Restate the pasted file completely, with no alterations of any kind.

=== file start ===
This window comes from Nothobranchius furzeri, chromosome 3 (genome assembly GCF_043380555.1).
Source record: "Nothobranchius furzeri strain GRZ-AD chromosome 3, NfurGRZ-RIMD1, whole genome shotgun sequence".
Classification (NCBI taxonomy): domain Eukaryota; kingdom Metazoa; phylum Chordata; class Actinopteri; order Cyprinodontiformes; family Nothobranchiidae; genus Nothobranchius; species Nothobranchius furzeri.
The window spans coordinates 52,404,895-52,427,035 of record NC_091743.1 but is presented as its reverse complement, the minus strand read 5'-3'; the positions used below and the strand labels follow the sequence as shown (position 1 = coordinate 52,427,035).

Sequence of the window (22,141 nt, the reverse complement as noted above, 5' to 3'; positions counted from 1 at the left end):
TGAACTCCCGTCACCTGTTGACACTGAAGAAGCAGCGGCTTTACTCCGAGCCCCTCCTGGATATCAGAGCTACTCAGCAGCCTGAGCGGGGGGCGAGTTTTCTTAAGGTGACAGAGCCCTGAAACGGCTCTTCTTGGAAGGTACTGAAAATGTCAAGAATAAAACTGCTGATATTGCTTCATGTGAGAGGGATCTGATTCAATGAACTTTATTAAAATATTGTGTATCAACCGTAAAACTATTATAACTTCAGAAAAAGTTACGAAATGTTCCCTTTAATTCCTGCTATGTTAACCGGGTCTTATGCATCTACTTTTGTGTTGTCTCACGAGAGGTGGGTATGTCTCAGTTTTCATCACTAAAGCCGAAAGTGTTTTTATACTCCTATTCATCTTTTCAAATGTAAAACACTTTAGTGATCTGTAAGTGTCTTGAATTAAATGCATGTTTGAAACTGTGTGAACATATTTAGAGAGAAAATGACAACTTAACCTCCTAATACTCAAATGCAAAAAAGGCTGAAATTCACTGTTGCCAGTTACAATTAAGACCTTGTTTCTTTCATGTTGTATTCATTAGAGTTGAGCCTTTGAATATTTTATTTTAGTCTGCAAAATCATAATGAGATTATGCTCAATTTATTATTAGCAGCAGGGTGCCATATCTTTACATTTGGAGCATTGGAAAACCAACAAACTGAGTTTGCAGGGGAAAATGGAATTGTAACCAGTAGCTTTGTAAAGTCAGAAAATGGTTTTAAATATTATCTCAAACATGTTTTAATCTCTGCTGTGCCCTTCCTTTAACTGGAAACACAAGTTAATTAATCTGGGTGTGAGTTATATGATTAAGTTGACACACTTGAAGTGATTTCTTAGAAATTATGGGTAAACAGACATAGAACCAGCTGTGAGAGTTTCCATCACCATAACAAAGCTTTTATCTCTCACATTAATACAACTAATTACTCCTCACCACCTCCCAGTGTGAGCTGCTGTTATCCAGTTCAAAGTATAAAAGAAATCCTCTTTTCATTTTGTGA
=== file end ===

This window comes from Nothobranchius furzeri, chromosome 3 (genome assembly GCF_043380555.1).
Source record: "Nothobranchius furzeri strain GRZ-AD chromosome 3, NfurGRZ-RIMD1, whole genome shotgun sequence".
Classification (NCBI taxonomy): domain Eukaryota; kingdom Metazoa; phylum Chordata; class Actinopteri; order Cyprinodontiformes; family Nothobranchiidae; genus Nothobranchius; species Nothobranchius furzeri.
The window spans coordinates 52,404,895-52,427,035 of record NC_091743.1 but is presented as its reverse complement, the minus strand read 5'-3'; the positions used below and the strand labels follow the sequence as shown (position 1 = coordinate 52,427,035).

Sequence of the window (22,141 nt, the reverse complement as noted above, 5' to 3'; positions counted from 1 at the left end):
TGAACTCCCGTCACCTGTTGACACTGAAGAAGCAGCGGCTTTACTCCGAGCCCCTCCTGGATATCAGAGCTACTCAGCAGCCTGAGCGGGGGGCGAGTTTTCTTAAGGTGACAGAGCCCTGAAACGGCTCTTCTTGGAAGGTACTGAAAATGTCAAGAATAAAACTGCTGATATTGCTTCATGTGAGAGGGATCTGATTCAATGAACTTTATTAAAATATTGTGTATCAACCGTAAAACTATTATAACTTCAGAAAAAGTTACGAAATGTTCCCTTTAATTCCTGCTATGTTAACCGGGTCTTATGCATCTACTTTTGTGTTGTCTCACGAGAGGTGGGTATGTCTCAGTTTTCATCACTAAAGCCGAAAGTGTTTTTATACTCCTATTCATCTTTTCAAATGTAAAACACTTTAGTGATCTGTAAGTGTCTTGAATTAAATGCATGTTTGAAACTGTGTGAACATATTTAGAGAGAAAATGACAACTTAACCTCCTAATACTCAAATGCAAAAAAGGCTGAAATTCACTGTTGCCAGTTACAATTAAGACCTTGTTTCTTTCATGTTGTATTCATTAGAGTTGAGCCTTTGAATATTTTATTTTAGTCTGCAAAATCATAATGAGATTATGCTCAATTTATTATTAGCAGCAGGGTGCCATATCTTTACATTTGGAGCATTGGAAAACCAACAAACTGAGTTTGCAGGGGAAAATGGAATTGTAACCAGTAGCTTTGTAAAGTCAGAAAATGGTTTTAAATATTATCTCAAACATGTTTTAATCTCTGCTGTGCCCTTCCTTTAACTGGAAACACAAGTTAATTAATCTGGGTGTGAGTTATATGATTAAGTTGACACACTTGAAGTGATTTCTTAGAAATTATGGGTAAACAGACATAGAACCAGCTGTGAGAGTTTCCATCACCATAACAAAGCTTTTATCTCTCACATTAATACAACTAATTACTCCTCACCACCTCCCAGTGTGAGCTGCTGTTATCCAGTTCAAAGTATAAAAGAAATCCTCTTTTCATTTTGTGA